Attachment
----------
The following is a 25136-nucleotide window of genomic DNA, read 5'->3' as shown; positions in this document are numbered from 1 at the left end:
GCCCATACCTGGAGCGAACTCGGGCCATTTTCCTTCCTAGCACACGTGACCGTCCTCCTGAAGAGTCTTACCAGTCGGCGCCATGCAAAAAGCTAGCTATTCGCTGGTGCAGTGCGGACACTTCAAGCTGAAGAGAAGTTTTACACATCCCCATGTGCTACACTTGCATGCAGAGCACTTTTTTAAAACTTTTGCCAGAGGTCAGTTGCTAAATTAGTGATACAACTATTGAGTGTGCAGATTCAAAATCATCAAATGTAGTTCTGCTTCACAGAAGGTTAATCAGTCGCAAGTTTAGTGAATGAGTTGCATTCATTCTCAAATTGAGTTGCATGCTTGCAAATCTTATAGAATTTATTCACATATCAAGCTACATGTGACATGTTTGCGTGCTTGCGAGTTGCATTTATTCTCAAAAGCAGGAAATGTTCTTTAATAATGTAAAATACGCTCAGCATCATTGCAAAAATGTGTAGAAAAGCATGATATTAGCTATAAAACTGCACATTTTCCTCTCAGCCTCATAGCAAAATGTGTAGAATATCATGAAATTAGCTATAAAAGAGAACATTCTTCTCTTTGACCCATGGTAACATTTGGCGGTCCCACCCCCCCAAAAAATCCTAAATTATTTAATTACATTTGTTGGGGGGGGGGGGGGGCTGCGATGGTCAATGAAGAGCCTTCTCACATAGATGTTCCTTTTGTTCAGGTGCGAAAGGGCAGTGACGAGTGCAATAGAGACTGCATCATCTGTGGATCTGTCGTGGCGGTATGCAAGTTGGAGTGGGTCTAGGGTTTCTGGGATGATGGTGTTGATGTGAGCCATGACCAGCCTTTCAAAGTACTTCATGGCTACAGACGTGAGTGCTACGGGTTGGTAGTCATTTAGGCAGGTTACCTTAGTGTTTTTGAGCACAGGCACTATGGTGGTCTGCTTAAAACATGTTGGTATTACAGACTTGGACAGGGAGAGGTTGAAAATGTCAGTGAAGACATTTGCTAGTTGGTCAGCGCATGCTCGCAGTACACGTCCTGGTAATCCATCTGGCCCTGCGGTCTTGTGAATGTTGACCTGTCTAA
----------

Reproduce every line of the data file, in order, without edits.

The following is a 25136-nucleotide window of genomic DNA, read 5'->3' as shown; positions in this document are numbered from 1 at the left end:
GCCCATACCTGGAGCGAACTCGGGCCATTTTCCTTCCTAGCACACGTGACCGTCCTCCTGAAGAGTCTTACCAGTCGGCGCCATGCAAAAAGCTAGCTATTCGCTGGTGCAGTGCGGACACTTCAAGCTGAAGAGAAGTTTTACACATCCCCATGTGCTACACTTGCATGCAGAGCACTTTTTTAAAACTTTTGCCAGAGGTCAGTTGCTAAATTAGTGATACAACTATTGAGTGTGCAGATTCAAAATCATCAAATGTAGTTCTGCTTCACAGAAGGTTAATCAGTCGCAAGTTTAGTGAATGAGTTGCATTCATTCTCAAATTGAGTTGCATGCTTGCAAATCTTATAGAATTTATTCACATATCAAGCTACATGTGACATGTTTGCGTGCTTGCGAGTTGCATTTATTCTCAAAAGCAGGAAATGTTCTTTAATAATGTAAAATACGCTCAGCATCATTGCAAAAATGTGTAGAAAAGCATGATATTAGCTATAAAACTGCACATTTTCCTCTCAGCCTCATAGCAAAATGTGTAGAATATCATGAAATTAGCTATAAAAGAGAACATTCTTCTCTTTGACCCATGGTAACATTTGGCGGTCCCACCCCCCCAAAAAATCCTAAATTATTTAATTACATTTGTTGGGGGGGGGGGGGGGCTGCGATGGTCAATGAAGAGCCTTCTCACATAGATGTTCCTTTTGTTCAGGTGCGAAAGGGCAGTGACGAGTGCAATAGAGACTGCATCATCTGTGGATCTGTCGTGGCGGTATGCAAGTTGGAGTGGGTCTAGGGTTTCTGGGATGATGGTGTTGATGTGAGCCATGACCAGCCTTTCAAAGTACTTCATGGCTACAGACGTGAGTGCTACGGGTTGGTAGTCATTTAGGCAGGTTACCTTAGTGTTTTTGAGCACAGGCACTATGGTGGTCTGCTTAAAACATGTTGGTATTACAGACTTGGACAGGGAGAGGTTGAAAATGTCAGTGAAGACATTTGCTAGTTGGTCAGCGCATGCTCGCAGTACACGTCCTGGTAATCCATCTGGCCCTGCGGTCTTGTGAATGTTGACCTGTCTAA